[dns-operations] When TLDs have apex A records

Doug Barton dougb at dougbarton.us
Mon Jul 20 17:02:23 UTC 2009

Calvin Browne wrote:
> As someone who helps to look after a (relatively) popular 2nd level with
> an A record at its apex, I can stongly warn against it. This is of
> course a different scenario from the tld example above but some of the
> lessons may apply.
> I've encountered huge problems when coming to deal with SPAM botnets -
> they like short return address (ie you make yourself a target for
> backscatter) - they do things like look up the smallest valid MX in
> their parent tree and try and relay through that etc etc.
> Also, your children often misconfigure and try and use your
> infrastructure.
> My advice, based on my experience would be to stay away from this path -
> much pain lies here.

I'm not quite sure I understand all the problems you're describing
here, but you may want to consider implementing something we had when
I was DNS admin at Yahoo!. All of our critical A records had MX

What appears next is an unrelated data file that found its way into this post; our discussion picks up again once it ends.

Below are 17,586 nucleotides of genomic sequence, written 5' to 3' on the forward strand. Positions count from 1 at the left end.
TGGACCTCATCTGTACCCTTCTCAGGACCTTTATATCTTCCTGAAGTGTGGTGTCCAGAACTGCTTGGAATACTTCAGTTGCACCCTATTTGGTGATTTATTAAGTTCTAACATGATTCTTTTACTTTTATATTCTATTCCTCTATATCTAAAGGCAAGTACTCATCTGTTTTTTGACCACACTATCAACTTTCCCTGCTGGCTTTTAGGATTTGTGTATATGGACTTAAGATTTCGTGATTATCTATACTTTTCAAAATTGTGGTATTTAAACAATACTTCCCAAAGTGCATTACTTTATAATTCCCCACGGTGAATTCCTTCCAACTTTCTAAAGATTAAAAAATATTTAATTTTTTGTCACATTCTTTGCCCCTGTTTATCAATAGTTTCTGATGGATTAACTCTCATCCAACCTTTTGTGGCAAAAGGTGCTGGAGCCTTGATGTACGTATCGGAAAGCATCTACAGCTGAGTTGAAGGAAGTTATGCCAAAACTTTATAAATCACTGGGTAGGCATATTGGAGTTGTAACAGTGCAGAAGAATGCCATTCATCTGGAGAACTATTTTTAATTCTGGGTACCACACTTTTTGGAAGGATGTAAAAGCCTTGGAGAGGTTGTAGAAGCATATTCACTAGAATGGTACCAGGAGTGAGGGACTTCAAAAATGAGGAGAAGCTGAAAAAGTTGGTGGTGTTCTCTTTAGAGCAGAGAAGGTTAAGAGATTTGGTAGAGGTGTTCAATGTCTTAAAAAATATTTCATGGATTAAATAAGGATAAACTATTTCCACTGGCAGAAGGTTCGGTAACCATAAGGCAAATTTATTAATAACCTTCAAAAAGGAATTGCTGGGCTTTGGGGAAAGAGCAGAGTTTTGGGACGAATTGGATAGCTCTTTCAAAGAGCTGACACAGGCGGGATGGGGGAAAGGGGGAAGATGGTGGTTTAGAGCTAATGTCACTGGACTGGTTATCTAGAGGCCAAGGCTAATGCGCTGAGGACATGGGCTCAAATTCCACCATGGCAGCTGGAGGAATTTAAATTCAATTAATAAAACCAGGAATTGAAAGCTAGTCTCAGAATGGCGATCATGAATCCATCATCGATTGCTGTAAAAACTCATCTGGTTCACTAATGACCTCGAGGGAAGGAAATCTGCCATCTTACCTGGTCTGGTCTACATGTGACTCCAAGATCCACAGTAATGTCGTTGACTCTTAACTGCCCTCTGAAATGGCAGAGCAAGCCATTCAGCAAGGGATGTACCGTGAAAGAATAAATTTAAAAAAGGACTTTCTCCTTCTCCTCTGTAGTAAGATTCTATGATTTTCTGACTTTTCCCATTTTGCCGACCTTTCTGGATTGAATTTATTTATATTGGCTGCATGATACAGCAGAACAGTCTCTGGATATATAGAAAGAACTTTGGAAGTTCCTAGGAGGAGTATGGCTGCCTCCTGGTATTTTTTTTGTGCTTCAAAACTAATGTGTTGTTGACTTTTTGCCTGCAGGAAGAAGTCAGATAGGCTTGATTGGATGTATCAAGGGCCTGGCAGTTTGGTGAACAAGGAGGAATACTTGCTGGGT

records associated with them. The ones that were not supposed to
receive mail were directed to a mail server that did nothing but
bounce messages sent to it with a message that said basically, "This
host is not supposed to receive mail." (Sorry I don't recall the error
number or the configuration, that was handled by our mail guys.)

The two main benefits of this were to reduce IP traffic to the hosts
themselves, and avoid clogging up the real mail relays with spurious
messages. One could also argue that it had a positive net.citizen
contribution for those who had made honest mistakes.

hope this helps,


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